Popular artists are heard more than anyone in history. Drake and Justin Bieber and Taylor Swift are ahead of Prince and Bowie probably by an order of magnitude. You don’t care about them (and neither do I) because you swim in a different ocean and so aren’t surrounded by the new 24 hours a day as younger people are. There are great groups and individuals who will able be small cult favorites - but that’s always been true. The biggest are bigger than ever, and some people probably think they’re great. I remember when The Archies and The Osmonds outsold all the rock greats. Nothing has changed in that regard: it’s just gotten more so.

It’s a slow, confusing, convoluted revolution, to go all the way from “recordings don’t exist, and almost all music everywhere is new” to the present situation.

Great points all. I’ve been in IT forever, and am at a relatively stable point in my career where I deal with ‘Pets’ and ‘Cattle’

(There are now, roughly, three classes of servers…Pets, which you name and patch and watch closely, Cattle, which are a number of named, identical computers…and)

Chickens. Chickens are what all the cool kids are using these days. Containerization, scripting of multiple systems so that the developer’s virtual environment, the test environment and production are all created (and destroyed) at will.

But developing for Chickens means you have, like, 40 major application types doing one of 5 general things (VM creation, application distribution, automated configuration and health monitoring…) I’m glossing over the details but

But all of those 40…or 50…okay, now 65 application packages are all in varying states of development and…man I just can’t wrap my head around it…Docker? Chef? Puppet? Node.js? Having a hard time building the desire to dive in.

And Drake. Heard of him. Just listened to a half dozen of his videos. None of it rang a bell,didn’t sound bad, to be honest. At least it’s not like the front page of iTunes Radio with all the Niggas and Hos fucking.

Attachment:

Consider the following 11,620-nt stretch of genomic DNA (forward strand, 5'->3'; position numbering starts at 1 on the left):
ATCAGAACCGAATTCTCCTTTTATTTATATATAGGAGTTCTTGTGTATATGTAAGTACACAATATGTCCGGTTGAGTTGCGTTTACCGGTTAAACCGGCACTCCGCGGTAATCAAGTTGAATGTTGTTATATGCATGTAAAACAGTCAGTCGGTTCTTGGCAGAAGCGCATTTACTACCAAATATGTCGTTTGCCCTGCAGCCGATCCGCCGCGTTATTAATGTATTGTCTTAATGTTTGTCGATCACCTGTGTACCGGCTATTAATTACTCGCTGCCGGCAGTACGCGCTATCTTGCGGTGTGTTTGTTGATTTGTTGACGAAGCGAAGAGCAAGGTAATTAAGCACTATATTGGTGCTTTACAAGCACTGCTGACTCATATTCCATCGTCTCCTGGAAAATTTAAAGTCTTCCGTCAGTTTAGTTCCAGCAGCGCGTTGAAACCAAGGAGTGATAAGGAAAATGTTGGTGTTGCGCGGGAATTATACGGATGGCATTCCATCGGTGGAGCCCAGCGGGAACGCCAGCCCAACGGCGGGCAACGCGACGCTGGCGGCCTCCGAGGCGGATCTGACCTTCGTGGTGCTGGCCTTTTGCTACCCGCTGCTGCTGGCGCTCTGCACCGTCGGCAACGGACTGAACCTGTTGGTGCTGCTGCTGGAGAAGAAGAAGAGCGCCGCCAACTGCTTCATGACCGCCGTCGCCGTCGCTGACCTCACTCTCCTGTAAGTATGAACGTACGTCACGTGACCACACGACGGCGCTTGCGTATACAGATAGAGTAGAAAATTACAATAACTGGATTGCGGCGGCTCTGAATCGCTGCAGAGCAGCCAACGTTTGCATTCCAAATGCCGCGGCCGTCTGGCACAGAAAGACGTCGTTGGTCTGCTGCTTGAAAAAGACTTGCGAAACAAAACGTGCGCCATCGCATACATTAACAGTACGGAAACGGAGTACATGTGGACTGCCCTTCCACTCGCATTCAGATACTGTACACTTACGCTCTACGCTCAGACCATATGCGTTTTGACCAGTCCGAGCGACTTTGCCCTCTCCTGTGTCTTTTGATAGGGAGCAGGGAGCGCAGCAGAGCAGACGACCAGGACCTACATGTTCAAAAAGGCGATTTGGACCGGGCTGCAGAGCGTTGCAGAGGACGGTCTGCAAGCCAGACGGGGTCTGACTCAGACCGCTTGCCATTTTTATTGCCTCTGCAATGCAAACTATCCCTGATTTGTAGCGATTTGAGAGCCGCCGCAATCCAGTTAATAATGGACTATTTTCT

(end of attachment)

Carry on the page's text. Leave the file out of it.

And I remember searching for all the Sci-Fi I could get in the 80’s…Arthur Clarke, Stanislaw Lem, Douglas Adams…it was great, and pretty easy to find, but there wasn’t a LOT of it.

Now, perusing Amazon isn’t the same, and you wander through the library and it’s ‘another space military fleet battling an unknown alien threat…only this time it’s important’

Sure, there’s lots of new good stuff (more than you can read)…and then there’s the schlock sci-fi stuff on Netflix.

Case in point…could be good…could be not…

Which leads to another point…now you have access to content from China and Bollywood, in addition to Hollywood. (and others)

I’ve coped by taking time off… from new music, new movies, TV, games… with a few exceptions.

I hit a point where my brain went into “Can’t Handle This Much Input” mode. So I cut waaaay back on media, and I’m doing zero social media. (except… uh oh, still too much Café Society and Da Pit…)

I’ve been wondering how to ease back into ‘tunage’ (and movies and gaming). Reading this thread, I suddenly realized the answer…
What’s most important to me? My family and friends. Why don’t I spend my time doing things that’ll relate to them at the same time? So I’ll pick a handful of friends who have great (and broad) tastes, and say “Send me links or a list of, say, ten new artists I should listen to.”

This is exactly where I am too. We went through our virtualization move many years ago and now we are going through the cloudifying/containerizing move. We deal with a lot of data with varying degrees of security control requirements (more and more…FU NIST800-53) and we just cannot get there on our own.

Like I said, it was a lot simpler back in the early 90’s in the IT world. :smiley: